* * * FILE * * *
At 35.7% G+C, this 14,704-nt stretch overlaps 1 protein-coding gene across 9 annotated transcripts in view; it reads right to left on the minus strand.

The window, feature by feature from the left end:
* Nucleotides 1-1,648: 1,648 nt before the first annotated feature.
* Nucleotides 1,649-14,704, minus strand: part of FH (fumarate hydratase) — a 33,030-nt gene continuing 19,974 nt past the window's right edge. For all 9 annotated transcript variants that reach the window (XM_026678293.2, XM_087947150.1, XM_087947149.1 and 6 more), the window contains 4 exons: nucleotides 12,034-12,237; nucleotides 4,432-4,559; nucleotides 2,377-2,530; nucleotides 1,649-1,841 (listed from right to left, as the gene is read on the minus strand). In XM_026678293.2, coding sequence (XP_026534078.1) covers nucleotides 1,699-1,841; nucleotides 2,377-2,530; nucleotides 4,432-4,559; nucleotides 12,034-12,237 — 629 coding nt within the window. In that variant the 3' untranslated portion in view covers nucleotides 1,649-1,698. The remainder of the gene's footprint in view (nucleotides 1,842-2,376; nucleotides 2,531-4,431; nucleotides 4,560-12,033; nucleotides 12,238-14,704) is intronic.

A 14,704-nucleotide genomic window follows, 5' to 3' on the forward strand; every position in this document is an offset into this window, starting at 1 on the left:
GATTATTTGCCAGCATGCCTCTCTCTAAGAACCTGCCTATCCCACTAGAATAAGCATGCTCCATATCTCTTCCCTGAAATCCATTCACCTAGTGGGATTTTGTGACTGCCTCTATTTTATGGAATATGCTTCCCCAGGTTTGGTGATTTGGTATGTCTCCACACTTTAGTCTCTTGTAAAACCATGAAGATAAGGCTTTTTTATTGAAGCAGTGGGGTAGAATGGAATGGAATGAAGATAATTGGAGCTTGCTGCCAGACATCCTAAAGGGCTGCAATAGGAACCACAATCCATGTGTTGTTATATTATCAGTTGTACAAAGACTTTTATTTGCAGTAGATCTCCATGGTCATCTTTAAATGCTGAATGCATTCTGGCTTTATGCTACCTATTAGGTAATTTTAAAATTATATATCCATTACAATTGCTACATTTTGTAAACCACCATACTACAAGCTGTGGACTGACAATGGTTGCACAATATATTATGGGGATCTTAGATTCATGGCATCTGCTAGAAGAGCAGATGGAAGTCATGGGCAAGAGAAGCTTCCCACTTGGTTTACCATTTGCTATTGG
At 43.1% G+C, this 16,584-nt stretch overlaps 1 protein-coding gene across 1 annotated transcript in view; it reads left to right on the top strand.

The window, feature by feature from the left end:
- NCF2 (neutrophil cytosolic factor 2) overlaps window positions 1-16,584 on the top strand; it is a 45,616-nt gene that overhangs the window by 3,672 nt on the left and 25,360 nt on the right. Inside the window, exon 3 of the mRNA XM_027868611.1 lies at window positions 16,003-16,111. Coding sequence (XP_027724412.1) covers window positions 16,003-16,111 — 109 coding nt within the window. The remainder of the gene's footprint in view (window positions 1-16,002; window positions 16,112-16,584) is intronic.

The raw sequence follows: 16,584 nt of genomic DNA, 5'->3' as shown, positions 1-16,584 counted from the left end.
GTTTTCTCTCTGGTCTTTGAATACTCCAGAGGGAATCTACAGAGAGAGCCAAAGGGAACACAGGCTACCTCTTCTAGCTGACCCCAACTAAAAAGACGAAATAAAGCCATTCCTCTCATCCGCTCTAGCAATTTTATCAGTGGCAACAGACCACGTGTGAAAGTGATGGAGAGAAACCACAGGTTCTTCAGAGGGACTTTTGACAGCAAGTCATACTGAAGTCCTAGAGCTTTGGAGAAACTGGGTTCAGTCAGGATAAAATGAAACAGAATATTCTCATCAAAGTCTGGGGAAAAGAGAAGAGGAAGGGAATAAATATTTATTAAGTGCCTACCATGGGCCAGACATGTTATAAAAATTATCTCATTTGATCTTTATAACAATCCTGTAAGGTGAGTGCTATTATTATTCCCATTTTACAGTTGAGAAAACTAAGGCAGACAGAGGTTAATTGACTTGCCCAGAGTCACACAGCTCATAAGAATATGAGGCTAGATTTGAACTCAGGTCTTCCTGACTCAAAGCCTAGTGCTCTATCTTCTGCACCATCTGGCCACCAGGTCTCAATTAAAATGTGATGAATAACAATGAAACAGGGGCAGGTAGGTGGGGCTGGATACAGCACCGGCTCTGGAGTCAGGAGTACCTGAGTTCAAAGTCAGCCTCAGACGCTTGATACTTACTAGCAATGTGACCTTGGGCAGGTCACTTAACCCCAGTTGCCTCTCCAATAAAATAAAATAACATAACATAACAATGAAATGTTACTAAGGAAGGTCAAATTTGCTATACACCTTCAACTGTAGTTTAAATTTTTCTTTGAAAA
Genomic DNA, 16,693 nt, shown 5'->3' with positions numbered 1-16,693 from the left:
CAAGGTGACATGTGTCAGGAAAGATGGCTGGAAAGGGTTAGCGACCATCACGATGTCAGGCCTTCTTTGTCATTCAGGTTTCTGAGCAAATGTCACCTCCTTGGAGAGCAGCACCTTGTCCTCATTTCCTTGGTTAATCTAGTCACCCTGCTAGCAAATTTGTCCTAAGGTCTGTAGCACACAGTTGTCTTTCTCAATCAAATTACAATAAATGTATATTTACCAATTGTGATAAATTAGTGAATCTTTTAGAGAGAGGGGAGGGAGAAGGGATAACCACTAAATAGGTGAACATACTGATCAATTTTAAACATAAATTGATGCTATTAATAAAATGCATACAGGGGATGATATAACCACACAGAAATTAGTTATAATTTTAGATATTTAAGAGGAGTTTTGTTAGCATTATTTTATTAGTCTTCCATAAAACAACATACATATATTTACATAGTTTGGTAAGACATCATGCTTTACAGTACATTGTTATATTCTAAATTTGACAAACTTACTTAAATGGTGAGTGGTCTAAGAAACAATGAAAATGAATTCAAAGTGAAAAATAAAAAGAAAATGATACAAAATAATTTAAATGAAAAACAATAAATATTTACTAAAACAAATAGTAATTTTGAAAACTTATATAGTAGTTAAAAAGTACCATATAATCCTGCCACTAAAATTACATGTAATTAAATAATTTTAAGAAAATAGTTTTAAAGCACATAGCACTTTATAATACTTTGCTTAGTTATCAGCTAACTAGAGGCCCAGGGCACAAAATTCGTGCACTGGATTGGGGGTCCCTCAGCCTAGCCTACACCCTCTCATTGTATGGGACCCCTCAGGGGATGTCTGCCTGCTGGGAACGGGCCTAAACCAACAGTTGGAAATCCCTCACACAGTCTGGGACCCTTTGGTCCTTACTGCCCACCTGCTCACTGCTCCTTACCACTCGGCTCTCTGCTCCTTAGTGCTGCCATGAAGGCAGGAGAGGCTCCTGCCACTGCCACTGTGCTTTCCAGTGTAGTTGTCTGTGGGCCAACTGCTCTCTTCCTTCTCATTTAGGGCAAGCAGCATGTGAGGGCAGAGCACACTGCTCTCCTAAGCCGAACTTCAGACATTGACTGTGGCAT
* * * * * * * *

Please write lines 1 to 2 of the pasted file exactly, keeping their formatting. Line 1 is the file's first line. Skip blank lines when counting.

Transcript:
At 35.7% G+C, this 14,704-nt stretch overlaps 1 protein-coding gene across 9 annotated transcripts in view; it reads right to left on the minus strand.

The window, feature by feature from the left end: